A criminal case against Phoenix New Times fell apart Friday amid a crush of public outrage and admissions that a special county prosecutor made serious mistakes.
Maricopa County Attorney Andrew Thomas dismissed all charges against the free weekly newspaper less than 24 hours after two New Times owners were arrested for publishing details of a grand-jury subpoena that demanded the Internet records of any person who had visited the newspaper's Web site since 2004.
Thomas' announcement came just hours after the State Bar Association confirmed that it had received multiple complaints and had launched an internal investigation into Thomas and special prosecutor Dennis Wilenchik for their actions in the New Times case and an unrelated one.
Thomas, who looked contrite and atypically uncomfortable as he faced cameras in a news conference, said he had no prior knowledge of the arrests or the demands set forth in the subpoena that his office sought.
"It has become clear to me that this investigation has gone in a direction that I would not have authorized," Thomas said, adding that he holds the First Amendment in great esteem and that it needs to be upheld.
"There have been serious missteps in this matter," he said. "I am announcing that Mr. Wilenchik will no longer serve as special prosecutor."
The mea culpa was a gigantic victory for New Times, which for three years has battled the County Attorney's Office over charges that reporters and editors broke the law when they published online the home address of Maricopa County Sheriff Joe Arpaio.
"This really is a win for the Constitution," said Michael Lacey, executive editor of Village Voice Media, which owns Phoenix New Times and several other papers across the country. He also said it was a victory for readers, who won "the right to read whatever they want without government interference."
On Thursday night, Lacey and New Times owner Jim Larkin were arrested on charges that they broke the law by publishing details of the subpoena in Thursday's paper.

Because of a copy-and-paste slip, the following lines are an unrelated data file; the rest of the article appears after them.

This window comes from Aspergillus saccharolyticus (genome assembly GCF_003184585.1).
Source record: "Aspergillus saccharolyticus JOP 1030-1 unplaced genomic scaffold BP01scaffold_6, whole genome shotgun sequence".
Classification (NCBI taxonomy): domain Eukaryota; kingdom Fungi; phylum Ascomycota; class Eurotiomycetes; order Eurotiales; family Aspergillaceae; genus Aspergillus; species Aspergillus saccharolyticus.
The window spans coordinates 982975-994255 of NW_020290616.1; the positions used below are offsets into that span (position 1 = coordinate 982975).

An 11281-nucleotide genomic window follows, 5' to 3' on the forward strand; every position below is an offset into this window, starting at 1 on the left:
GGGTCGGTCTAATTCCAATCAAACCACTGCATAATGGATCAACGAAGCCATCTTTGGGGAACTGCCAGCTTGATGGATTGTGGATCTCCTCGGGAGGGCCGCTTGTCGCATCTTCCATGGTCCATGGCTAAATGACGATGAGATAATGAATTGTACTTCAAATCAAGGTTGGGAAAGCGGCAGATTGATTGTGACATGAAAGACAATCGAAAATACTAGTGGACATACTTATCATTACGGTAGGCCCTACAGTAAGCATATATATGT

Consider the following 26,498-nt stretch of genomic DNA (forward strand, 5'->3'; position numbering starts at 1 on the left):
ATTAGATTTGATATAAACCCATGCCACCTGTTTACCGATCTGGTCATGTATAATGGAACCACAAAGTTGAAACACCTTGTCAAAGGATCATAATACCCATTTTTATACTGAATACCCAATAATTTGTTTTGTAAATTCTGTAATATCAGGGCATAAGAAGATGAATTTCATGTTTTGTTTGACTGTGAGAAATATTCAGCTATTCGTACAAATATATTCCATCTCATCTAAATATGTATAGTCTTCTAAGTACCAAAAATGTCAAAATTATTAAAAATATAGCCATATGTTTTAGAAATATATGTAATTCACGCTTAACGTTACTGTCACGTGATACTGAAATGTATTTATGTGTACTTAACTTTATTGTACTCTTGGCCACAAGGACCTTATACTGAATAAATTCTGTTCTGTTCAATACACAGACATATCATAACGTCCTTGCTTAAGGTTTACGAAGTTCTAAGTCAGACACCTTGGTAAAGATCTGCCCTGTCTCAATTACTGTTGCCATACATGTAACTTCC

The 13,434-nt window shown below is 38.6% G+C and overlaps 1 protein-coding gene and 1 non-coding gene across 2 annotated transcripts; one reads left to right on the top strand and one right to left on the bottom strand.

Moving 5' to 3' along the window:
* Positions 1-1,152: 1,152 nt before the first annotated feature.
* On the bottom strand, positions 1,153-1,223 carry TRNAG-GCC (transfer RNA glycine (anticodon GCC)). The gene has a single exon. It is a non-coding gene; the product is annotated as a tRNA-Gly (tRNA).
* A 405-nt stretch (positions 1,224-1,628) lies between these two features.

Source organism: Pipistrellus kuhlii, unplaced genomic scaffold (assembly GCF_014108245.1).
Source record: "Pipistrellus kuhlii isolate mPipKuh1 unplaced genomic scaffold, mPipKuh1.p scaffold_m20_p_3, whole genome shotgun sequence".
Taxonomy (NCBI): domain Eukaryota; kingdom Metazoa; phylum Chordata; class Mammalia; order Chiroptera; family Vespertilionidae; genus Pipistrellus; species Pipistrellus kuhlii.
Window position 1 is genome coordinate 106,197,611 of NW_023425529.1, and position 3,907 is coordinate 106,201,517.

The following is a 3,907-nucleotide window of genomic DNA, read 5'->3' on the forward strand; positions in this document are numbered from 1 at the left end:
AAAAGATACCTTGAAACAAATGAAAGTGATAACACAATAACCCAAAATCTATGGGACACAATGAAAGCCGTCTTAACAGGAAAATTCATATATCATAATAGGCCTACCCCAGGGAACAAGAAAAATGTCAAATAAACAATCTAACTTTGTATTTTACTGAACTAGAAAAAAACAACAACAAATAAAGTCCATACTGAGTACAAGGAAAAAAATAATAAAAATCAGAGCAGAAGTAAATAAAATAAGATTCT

Lacey and Larkin acknowledged in their cover story that they risked prosecution but said the issues were too important to keep from the public.
The two said the subpoena was part of an investigation orchestrated to get back at reporters and the critical stories they wrote about Arpaio, Thomas' political ally.
Public backlash over the arrests and the subpoena was immediate and overwhelming Friday, with conservatives and liberals saying Thomas had made an assault on free speech.
"There is only one place for friends of freedom to stand at this moment: shoulder to shoulder with the New Times," the conservative Goldwater Institute wrote in defense of the alternative newspaper.
The case, which has cost taxpayers undisclosed thousands of dollars, dragged on for years. It started when New Times launched an investigation of Arpaio's real-estate holdings in 2004.
The story alleged the sheriff abused a law that allows peace officers to keep their addresses from being made public. It said Arpaio used the law to hide nearly $1 million in cash real-estate transactions while leaving his actual home address on public rolls.
Thomas said Friday that he still believes New Times committed a crime by publishing Arpaio's home address.
"It was inappropriate. It was wrong. It was arguably illegal," Thomas said.
After Thomas dropped the case, Arpaio simply said, "I'm the victim." He declined further comment.
Sheriff's spokesman Capt. Paul Chagolla said, "From the beginning, the behavior and activity that the New Times engaged in victimized the sheriff and his spouse. To this day, they're still victims and still being victimized."